‘ A satisfied customer is the best business strategy of all.’ – Micheal LeBoeuf
The Business truly prospers only when employees strive to benchmark a seamless customer experience. And in a digitally savvy era, it is extremely critical that we retain the 'personal humane touch' in every conversation.
On any given day, an organisation revolves around three main pillars – Product, People, and Customers. And even if one of them is out of the equation, the process becomes incomplete. If organisations have been admitting that ‘Customer is King’ then why do customers switch brands? Is it because they found a better value deal? Or because they experienced a disconnect with the organisational representatives that they connect with?
Despite a meticulously planned business strategy, the right ‘Customer experience’ is delivered through careful packaging of service and apt marketing. Customers are bound to lose their trust in an organisation due to poor customer service experience.
Here are five “I’s” that will empower organisations to build a better customer-centric culture at the workplace.
Insights: According to Gartner, about 67% organisations compete on the basis of customer experience. Facts driven by data can help analyse where the gap lies. Just as organisations have a 360-degree appraisal system, a pre-during-post survey can be designed to examine what the customers ‘ask for’ and what they ‘actually need’.
Induction: Orientations on the importance of ‘listening’ versus merely ‘hearing’ is essential! Similar to any other on-boarding process for a fresh recruit, creating a quick checklist or a detailed SOP on the Do’s’ and Don’ts’ while addressing customers would come about as a great asset. A situation-based training on roleplays can help to further engrave the importance of polite conversations.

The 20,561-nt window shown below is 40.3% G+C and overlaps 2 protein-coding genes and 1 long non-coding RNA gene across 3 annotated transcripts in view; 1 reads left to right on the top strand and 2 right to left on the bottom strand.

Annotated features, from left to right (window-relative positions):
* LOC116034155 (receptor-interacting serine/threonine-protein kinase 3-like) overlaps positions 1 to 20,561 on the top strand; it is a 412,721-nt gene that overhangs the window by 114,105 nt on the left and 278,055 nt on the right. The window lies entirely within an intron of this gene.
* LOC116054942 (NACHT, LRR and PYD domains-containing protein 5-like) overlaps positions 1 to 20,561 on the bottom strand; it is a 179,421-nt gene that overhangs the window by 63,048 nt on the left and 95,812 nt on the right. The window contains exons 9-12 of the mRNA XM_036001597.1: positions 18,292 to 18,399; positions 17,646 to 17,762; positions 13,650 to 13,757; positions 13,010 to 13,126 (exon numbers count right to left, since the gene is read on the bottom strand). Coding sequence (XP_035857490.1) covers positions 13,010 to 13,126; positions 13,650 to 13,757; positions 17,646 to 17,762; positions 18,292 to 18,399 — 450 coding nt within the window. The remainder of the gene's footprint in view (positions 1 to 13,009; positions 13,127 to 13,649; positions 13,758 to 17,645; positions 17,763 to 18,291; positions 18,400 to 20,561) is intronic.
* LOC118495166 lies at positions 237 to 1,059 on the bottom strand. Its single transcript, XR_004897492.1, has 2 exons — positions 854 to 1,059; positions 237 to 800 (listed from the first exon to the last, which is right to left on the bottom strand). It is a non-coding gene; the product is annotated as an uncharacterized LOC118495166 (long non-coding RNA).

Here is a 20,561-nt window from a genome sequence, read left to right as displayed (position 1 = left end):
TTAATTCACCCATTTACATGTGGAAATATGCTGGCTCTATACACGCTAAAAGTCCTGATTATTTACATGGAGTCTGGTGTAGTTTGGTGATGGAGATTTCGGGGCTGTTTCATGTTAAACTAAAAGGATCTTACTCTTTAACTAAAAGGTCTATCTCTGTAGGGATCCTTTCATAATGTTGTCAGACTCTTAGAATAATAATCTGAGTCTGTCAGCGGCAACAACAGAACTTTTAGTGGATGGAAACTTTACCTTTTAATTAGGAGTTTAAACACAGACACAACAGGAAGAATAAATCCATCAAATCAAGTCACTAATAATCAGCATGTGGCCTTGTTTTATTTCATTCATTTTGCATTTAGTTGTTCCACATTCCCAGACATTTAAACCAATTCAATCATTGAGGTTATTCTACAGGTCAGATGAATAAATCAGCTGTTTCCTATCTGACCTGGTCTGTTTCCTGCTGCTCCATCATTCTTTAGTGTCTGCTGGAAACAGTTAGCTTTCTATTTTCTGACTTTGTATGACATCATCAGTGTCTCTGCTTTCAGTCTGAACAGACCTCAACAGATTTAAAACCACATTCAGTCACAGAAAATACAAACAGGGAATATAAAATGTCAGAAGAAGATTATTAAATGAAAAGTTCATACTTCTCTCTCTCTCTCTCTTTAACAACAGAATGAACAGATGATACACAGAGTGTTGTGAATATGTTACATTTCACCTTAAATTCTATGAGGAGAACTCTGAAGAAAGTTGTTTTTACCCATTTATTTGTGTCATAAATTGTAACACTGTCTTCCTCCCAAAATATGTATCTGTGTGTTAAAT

Introspection: Rather than chasing the right solution, encourage employees to think of all the possible solutions that can be applied to a given situation. Just as every conversation gets recorded for training purposes, making a list of ‘what worked best’ and ‘what can be worked upon’ will further help understand what the customers really need. During such situations, product/service knowledge can prove to be the best ingredient to fuel the conversation.
Impact: Mapping customer satisfaction to the service provided is a common practice across industries. Just like any other post sales service, a mechanism that helps employees measure the effect of the solution provided by them must be instilled. Understanding how they have been able to make a positive difference to a customer’s life or add valuable inputs to ease their process of decision making will prove to be a great source of motivation and learning.
Interaction: Instead of standardised templates for communication, encourage employees to have an interactive conversation. Customers will not remember the amount they paid or the expense they incurred. However, what they shall retain is ‘how they were treated.’
Proactive building of a rapport is equally important. Empathy is key when dealing with customers. This is where aligning the employees with the organisation’s vision comes handy.
A study by Gallup states that organisations that have a high percentage of engaged employees surpass competition by 147%. Thus, in order to instil a customercentric culture, organisations should work upon their employee engagement initiatives.
A culture that promotes customer centricity leads to greater employee retention. And today, retention has indeed become one of the greatest challenges confronting HR. It is interconnected and interdependent. And one will always be incomplete without the other. Business truly prospers only when employees strive to benchmark a seamless customer experience. And in a digitally savvy era, it is extremely critical that we retain the ‘personal humane touch’ in every conversation
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